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Alone Together

The Price of Whiteness: Jews, Race, and American Identity
By Eric L. Goldstein
(Princeton University Press, 307 pp., $29.95)

Strangers in the Land: Blacks, Jews, Post-Holocaust America
By Eric J. Sundquist
(Harvard University Press, 662 pp., $35)


IN UNCOUNTED, FLEETING, intimate ways, American Jewish children growing up between Brown v. Board of Education in 1954 and the Civil Rights Act of 1964 lived the changing landscape of Jewish and African American relations. I know I did. Born in 1958 at Albert Einstein Hospital, at the northern end of Broad Street in Philadelphia, I spent my first few years in a one-bedroom in Cheltenham, to which young couples like my parents moved with their babies from the city, their move one in a history of gestures of Jewish social mobility. Just over the city line, our garden apartment complex was a quick drive from the streets of high-stooped, dark-parlored rowhouses where my parents’ parents, small manufacturers in textiles and furniture, had settled after World War II; and where, after my parents decided in 1964 to move to Washington, we would make frequent visits. Turning down one or another block of dusty brick and clapboard, my parents would point out the diners and dance floors and public high schools where they had dated each other, and other Jews of their class.

It was hard for me to imagine, because by the 1960s the city line, an informal color line, had been breached. It was the line that had divided the Levys, Dickmans, Goldmans, and Felsteins from the members of the AME, Pentecostal, and Baptist congregations who bought up the synagogues and rowhouses just outside it. By 1970, the last down-at-the-heels relatives of ours to live on this line had moved to Florida, and our driving route changed. Occasional lunchtime visits to uncles at their downtown places of business—large, busy factory spaces one entered through a freshly painted door on a crumbling block—took us across street after street of nothing but package stores, black kids on the stoops. Otherwise we shot off the expressway straight into the leafy suburbs. Though no one of my parent’s generation would ever use the word shvartze, Philadelphia cousins my mother’s age still called the black woman who took three buses to clean their houses “the girl.” And it went without saying that when one of my cousins married a black policeman, her grandmother, my great-aunt, felt a shame from which she never really recovered.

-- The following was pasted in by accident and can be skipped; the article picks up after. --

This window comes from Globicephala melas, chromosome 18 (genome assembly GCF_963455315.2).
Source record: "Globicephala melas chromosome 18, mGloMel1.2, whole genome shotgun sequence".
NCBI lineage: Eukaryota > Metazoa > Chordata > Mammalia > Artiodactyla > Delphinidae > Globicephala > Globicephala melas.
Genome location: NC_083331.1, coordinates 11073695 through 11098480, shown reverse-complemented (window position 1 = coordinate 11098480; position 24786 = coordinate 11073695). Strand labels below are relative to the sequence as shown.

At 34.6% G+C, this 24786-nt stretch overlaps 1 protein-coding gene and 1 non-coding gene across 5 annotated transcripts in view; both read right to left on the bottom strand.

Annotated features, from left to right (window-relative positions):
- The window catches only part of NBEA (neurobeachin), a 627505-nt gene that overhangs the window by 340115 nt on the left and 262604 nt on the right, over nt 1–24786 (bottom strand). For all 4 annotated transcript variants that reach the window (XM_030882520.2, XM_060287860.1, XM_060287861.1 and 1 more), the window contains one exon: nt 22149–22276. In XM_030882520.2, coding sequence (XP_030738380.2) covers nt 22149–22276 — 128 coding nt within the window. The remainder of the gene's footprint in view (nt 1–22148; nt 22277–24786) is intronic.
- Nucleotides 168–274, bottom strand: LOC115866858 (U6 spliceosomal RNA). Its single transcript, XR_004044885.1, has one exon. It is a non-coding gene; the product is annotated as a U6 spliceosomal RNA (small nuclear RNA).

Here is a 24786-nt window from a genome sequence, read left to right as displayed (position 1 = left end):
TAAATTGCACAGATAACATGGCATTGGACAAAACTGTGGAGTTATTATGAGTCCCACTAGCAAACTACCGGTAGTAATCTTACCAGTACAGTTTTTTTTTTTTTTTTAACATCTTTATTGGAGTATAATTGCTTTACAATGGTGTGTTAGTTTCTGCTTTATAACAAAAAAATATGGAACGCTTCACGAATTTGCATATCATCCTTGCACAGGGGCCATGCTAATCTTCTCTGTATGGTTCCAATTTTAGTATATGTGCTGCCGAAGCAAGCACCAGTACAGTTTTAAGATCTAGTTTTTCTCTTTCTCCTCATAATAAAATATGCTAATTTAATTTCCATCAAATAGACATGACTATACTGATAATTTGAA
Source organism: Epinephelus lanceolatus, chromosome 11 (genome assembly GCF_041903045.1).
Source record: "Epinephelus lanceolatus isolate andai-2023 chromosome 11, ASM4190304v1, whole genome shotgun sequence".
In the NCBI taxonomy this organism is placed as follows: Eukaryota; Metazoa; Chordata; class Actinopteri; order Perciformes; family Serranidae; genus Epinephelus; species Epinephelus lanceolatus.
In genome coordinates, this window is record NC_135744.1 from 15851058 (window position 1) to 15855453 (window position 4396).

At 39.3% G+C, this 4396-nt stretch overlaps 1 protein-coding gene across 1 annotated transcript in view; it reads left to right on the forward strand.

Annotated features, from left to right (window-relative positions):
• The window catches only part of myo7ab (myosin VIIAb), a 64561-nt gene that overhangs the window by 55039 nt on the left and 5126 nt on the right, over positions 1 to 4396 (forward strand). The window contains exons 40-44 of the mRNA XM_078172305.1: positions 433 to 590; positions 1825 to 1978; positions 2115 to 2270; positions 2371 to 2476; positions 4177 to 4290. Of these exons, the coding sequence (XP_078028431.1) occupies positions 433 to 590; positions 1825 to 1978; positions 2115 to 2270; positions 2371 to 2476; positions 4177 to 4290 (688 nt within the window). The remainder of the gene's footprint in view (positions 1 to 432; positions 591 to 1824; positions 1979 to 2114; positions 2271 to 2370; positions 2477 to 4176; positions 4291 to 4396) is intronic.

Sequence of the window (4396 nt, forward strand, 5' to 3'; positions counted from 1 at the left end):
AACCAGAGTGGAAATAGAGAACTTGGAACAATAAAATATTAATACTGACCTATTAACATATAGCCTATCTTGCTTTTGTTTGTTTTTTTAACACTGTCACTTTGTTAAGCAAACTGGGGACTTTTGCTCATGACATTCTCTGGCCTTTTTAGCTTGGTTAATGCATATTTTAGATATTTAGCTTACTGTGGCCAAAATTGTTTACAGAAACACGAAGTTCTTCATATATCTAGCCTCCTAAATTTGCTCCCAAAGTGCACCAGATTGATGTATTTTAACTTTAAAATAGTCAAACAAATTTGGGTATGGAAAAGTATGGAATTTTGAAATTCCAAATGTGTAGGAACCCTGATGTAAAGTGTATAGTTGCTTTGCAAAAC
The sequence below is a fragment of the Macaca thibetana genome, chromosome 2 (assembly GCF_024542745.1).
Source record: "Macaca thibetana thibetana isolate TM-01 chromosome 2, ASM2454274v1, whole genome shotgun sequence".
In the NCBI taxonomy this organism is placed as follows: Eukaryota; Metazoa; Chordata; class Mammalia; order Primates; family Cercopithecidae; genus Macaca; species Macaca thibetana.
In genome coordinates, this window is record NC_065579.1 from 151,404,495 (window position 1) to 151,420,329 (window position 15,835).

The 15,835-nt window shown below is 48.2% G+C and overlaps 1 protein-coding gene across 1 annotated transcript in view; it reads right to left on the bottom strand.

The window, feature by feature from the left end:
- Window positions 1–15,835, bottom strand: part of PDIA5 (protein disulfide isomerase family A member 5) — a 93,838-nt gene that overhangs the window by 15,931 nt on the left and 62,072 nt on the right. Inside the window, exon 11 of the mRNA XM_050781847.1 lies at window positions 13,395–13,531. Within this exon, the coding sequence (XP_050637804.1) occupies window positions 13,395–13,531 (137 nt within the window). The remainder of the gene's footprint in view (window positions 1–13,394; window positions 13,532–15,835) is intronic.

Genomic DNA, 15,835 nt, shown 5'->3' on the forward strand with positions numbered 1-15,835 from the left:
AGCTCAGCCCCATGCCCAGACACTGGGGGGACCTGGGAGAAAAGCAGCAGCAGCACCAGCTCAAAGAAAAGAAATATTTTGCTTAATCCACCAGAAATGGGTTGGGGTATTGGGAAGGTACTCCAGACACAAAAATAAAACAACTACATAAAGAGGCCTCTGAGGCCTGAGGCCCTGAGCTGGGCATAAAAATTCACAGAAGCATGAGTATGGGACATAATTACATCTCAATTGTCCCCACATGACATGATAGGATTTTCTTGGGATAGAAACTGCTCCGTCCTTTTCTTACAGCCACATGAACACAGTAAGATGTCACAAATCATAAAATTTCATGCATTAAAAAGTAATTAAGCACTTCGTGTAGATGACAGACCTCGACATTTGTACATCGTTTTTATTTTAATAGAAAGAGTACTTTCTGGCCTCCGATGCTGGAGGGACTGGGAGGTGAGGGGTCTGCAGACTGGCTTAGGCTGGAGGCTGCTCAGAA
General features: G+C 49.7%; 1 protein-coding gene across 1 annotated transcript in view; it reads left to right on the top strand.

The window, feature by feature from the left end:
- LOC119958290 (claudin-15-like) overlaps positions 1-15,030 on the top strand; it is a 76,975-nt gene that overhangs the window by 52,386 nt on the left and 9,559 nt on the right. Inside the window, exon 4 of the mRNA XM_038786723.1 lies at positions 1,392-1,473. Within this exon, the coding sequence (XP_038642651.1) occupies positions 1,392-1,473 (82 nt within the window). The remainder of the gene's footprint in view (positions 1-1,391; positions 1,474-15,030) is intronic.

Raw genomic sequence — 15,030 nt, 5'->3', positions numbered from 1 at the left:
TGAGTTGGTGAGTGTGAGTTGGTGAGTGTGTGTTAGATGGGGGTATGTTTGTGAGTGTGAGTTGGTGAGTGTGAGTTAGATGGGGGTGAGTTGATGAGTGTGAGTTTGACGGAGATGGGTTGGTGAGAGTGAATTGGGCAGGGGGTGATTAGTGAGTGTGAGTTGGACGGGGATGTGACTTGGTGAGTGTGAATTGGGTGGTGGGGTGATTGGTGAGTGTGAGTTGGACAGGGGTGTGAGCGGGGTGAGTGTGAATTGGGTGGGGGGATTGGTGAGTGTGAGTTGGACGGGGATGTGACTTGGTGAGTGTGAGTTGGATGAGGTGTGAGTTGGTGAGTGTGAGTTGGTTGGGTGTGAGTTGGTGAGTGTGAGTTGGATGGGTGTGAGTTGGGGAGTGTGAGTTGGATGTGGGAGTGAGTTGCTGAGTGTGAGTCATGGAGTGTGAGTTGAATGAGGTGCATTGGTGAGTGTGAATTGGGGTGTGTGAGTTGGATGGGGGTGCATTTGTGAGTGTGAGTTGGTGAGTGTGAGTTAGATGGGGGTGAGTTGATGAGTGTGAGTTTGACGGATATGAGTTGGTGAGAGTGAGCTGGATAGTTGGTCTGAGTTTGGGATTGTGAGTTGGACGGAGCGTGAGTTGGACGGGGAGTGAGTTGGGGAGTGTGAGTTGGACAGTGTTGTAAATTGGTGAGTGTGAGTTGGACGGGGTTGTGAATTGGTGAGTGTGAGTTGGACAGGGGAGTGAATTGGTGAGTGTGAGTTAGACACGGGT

Living near the University of Maryland, our life in the Washington suburbs exposed me to more open attitudes than in provincial Philadelphia. There were black children splashing in the pool of the summer camp I attended in 1965, and my favorite shows in thelate ‘60s were Julia, with Diahann Carroll playing the warm, strict nurse working for a Jewish doctor, and Rowan & Martin’s Laugh-In, where Flip Wilson hinted at a harder-edged, more boisterous and distinctive black culture. In the aftermath of Martin Luther King Jr.’s assassination, the mothers of our neighborhood decreed thewhole District of Columbia, except for the Northwest, out of bounds for the carpool: the annual ride with my father to the Redskins game would now follow an exotic southeasterly route. This trip, and then the game itself, where black fans mingled with white, was probably my closest exposure to black culture until college.